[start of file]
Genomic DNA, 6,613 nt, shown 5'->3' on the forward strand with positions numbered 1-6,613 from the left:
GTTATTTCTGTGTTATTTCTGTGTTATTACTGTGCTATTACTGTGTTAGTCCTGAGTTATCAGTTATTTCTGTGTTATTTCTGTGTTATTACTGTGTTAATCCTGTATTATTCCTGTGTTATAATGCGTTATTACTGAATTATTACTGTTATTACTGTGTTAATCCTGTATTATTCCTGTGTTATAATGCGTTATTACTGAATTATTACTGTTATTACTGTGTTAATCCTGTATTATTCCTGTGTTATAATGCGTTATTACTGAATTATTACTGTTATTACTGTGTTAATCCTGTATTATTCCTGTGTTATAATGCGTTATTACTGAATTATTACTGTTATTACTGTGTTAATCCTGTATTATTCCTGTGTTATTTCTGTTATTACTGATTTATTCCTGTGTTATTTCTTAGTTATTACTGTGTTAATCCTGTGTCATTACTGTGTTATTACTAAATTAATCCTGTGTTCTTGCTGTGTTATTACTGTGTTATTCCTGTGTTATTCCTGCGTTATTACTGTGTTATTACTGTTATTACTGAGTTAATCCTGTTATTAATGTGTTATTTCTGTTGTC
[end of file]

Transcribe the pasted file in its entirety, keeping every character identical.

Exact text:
Genomic DNA, 6,613 nt, shown 5'->3' on the forward strand with positions numbered 1-6,613 from the left:
GTTATTTCTGTGTTATTTCTGTGTTATTACTGTGCTATTACTGTGTTAGTCCTGAGTTATCAGTTATTTCTGTGTTATTTCTGTGTTATTACTGTGTTAATCCTGTATTATTCCTGTGTTATAATGCGTTATTACTGAATTATTACTGTTATTACTGTGTTAATCCTGTATTATTCCTGTGTTATAATGCGTTATTACTGAATTATTACTGTTATTACTGTGTTAATCCTGTATTATTCCTGTGTTATAATGCGTTATTACTGAATTATTACTGTTATTACTGTGTTAATCCTGTATTATTCCTGTGTTATAATGCGTTATTACTGAATTATTACTGTTATTACTGTGTTAATCCTGTATTATTCCTGTGTTATTTCTGTTATTACTGATTTATTCCTGTGTTATTTCTTAGTTATTACTGTGTTAATCCTGTGTCATTACTGTGTTATTACTAAATTAATCCTGTGTTCTTGCTGTGTTATTACTGTGTTATTCCTGTGTTATTCCTGCGTTATTACTGTGTTATTACTGTTATTACTGAGTTAATCCTGTTATTAATGTGTTATTTCTGTTGTC